A new direction in trans and TS activism.


For at least 5 years now, trans people have been the target of media hatred and the "gender critical" movement has gone from strength to strength. Not, by all accounts successfully legally: certainly a great deal of money has been wasted in attempting to legitimise hatred in the recent court cases in the United Kingdom, as we are all very much aware. But significant cases - like the Bell case have had serious ramifications worldwide. The "transgender tipping point" highlighted by Time magazine was not the tipping point we were wanting, by any stretch of the imagination. The tactic from trans activists has been this:

  • gender-critical movement makes unsupported allegations

  • Allegations are then investigated, taking a great deal of time and refuted

  • GC movement makes more unsubstantiated claims

  • Trans people become overwhelmed with firefighting and burn out

Psychological studies show that even if a claim against a minority group is clearly wrong and harmful, the more that it is repeated, the more that people - those not particularly invested in "the debate" internalise such arguments. People are inherently lazy - and this is also the reason why we have repeated adverts on television and the media invading our every action. Psychologically, it works. Purely in numerical terms, we are outnumbered by a factor of many times. We know by recent you-gov polls that about 25% of cisgender women and up to around 40% of cisgender men hold gender-critical views about trans women. So in reality we are talking, although not a majority, certainly an overwhelming number of people hostile to what seems to be an invasion of their space. What they are against, always, comes down to the integration of trans people within a cisgender hegemony. They see us as an invasion in their country, their spaces, their land. We are foreigners and they are afraid of us. We also know that the Government in the United Kingdom is very much against the integration of trans,ts and non-binary people. Fears have been spread about a minority of offenders - some of whom were trans-activists (action for trans health springs to mind), and what a certain perp did was horrendous. I have to say, it made me feel physically unwell.

Recently, I came across this article from Hazrat Mirza Masroor Ahmad in relation to the integration of islamic refugees in Western countries. Here, he talks about the way that Islamic refugees can find safety in a foreign country - what that country needs and what its problems are. The similarities between the hatred directed at Islamic people and hatred directed at trans people are strikingly similar. But, instead of outright refuting and denying that problems exist within the community, he clearly states that it's against everything he stands for. He encourages exactly the opposite behaviour from people to their accusations. He doesn't try and unpick the arguments to any great degree, much more of what he writes is about encouraging safe integration, he talks about the concerns of the host nations - no matter how irrational and reinforces that Islamic people desire kindness, fairness and integration - and above all, safety, much like the host country. He provides an illuminating insight:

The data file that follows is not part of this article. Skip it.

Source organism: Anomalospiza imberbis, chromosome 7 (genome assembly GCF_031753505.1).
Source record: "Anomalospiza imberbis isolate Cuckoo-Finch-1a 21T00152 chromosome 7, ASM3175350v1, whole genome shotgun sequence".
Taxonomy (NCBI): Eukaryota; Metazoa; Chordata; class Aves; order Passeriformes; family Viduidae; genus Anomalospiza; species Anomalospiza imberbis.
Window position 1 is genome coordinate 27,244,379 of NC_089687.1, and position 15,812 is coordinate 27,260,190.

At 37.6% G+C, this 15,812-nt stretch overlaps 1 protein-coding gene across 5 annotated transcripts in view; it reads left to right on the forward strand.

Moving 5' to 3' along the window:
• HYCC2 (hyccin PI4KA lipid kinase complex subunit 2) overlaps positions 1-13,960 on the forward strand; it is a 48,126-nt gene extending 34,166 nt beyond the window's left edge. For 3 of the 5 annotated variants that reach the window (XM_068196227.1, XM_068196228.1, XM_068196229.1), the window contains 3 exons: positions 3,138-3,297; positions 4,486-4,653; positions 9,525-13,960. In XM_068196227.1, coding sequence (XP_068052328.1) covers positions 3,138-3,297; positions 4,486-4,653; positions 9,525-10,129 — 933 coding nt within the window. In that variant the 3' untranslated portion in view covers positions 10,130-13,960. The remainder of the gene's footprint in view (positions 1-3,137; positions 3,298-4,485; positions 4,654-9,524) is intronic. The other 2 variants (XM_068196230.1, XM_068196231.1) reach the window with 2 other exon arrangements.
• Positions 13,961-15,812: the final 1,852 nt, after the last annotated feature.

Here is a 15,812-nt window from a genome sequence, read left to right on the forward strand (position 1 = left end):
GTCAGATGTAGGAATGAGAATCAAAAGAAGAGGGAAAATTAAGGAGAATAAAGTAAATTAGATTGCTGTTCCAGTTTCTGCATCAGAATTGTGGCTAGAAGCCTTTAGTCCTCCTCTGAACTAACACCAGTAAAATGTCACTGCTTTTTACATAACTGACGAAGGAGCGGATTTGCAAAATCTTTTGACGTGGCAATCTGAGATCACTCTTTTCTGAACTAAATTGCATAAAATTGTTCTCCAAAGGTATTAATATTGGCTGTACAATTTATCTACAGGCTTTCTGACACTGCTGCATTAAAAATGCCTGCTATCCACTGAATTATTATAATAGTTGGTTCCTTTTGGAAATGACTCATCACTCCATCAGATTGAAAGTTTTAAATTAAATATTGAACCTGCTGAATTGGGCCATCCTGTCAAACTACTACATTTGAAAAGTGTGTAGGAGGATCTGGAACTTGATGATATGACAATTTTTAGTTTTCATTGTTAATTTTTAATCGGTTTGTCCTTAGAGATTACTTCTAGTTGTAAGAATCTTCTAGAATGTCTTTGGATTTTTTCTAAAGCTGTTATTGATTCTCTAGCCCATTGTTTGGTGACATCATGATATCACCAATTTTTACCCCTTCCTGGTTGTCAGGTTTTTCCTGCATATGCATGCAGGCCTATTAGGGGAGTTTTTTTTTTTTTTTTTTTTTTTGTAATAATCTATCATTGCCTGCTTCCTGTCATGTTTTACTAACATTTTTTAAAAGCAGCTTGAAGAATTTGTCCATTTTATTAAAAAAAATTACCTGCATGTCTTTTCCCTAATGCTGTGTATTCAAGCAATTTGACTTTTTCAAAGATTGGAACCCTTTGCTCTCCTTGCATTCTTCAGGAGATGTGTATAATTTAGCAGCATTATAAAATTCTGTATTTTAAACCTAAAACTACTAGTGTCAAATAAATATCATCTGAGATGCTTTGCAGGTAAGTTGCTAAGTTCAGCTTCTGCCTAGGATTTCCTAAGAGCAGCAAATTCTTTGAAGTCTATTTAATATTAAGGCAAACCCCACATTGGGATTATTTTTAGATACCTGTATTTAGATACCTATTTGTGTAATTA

The root cause for this distressing trend [of right wing dominance] is that the indigenous citizens in these nations are becoming increasingly resentful and frustrated. They are feeling neglected and as though their rights are not being protected by their leaders and governments. - Hazrat Mirza Masroor Ahmad

Now at this point, I'd like to state that I'm an atheist, I have no affiliation with any religion and my concern is with integration, and freedom from suffering for trans, non-binary, ts and intersex people (TNBI). But as an egalitarian and intersectionalist, I am affiliated with every minority group. We all suffer from similar kinds of issues: worries and fears by the majority group about change and integration. To cisgender people, it seems all very sudden and frightening that people can change their bodies and demand integration in their society. Their schema had not previously allowed for this to happen and to them, we are alien, unknown, frightening and intimidating. We do things to our bodies that horrify them. And if we do that, who knows what else we could do? And this takes me neatly on to exterminationism. It is a reflex action: when people see something alien invading their country and their spaces it is natural for them to defend them. In some cases, people can be whipped up into a frenzy and radicalised - spurred on by those around them and it becomes, rapidly, a case of group psychology, herd behaviour. As a minority group, we can see this happening, and in our defence, we imagine how this could deteriorate into a worst-case scenario. Our minds are built to protect us, but sometimes they over-react. Social exclusion is excruciatingly painful, and as humans, we are intrinsically social animals. It is a natural and reflex reaction to plan for the worst and to talk about those fears. But we must be careful not to alienate ourselves from the cisgender majority around us. People do not like to think of themselves as inherently evil, and to call such behaviour out only serves to drive a wedge between us: which is good for neither party. If we were to experience this kind of "purging" from society, what lessons can we learn from history about people who have survived genocide? This article addresses that issue, from many differing perspectives - including going into hiding (going stealth). However, one of the most effective ways of surviving, despite your job and social class, is social integration. It means fostering and developing relationships with cisgender people around you: making allies. To do so, we need to move away from reacting to the hyperbole, we need to distance ourselves from our fears and reassure ourselves that through integration, we will gain acceptance. And to do so, we need to think more about how to build relationships, rather than how to deconstruct myths. If there is a "gender ideology", then that ideology must be intolerance of people within our community that do harm to others. We must be seen to be proactive in admonishing those who do harm to others: Karen White, although not trans - we must vocalise how we feel about that situation. As a TS woman, and I'm a woman first and TS second, I would feel terrified as well if I was in a situation where I was sharing space with Karen. A new direction in trans activism means a cultural shift away from a defensive position to one of serving the community. It is, after all, what many of us crave: to help other people, to establish meaningful, kind and indeed loving relationships and to be at peace with those around us. Many of us are survivors of the most horrific abuses for being trans. We need peace in order to recover our trust in those around us, and we need peace in order to earn the trust of those that see us as invaders. We have so much to give: especially to others who have also survived trauma. It is understandable that some of us get angry, that we fear the world is cruel and unhospitable because many of us have truly suffered, but we cannot win hearts or minds being unhospitable ourselves. We need to continue to consider ourselves as guests in all spaces, not demand our place, as we are seen as invaders. If people are afraid, we need to offer reassurance. Our burden is ours to carry but our healing should start at home: within our own communities: we must first heal ourselves, and then we can heal others.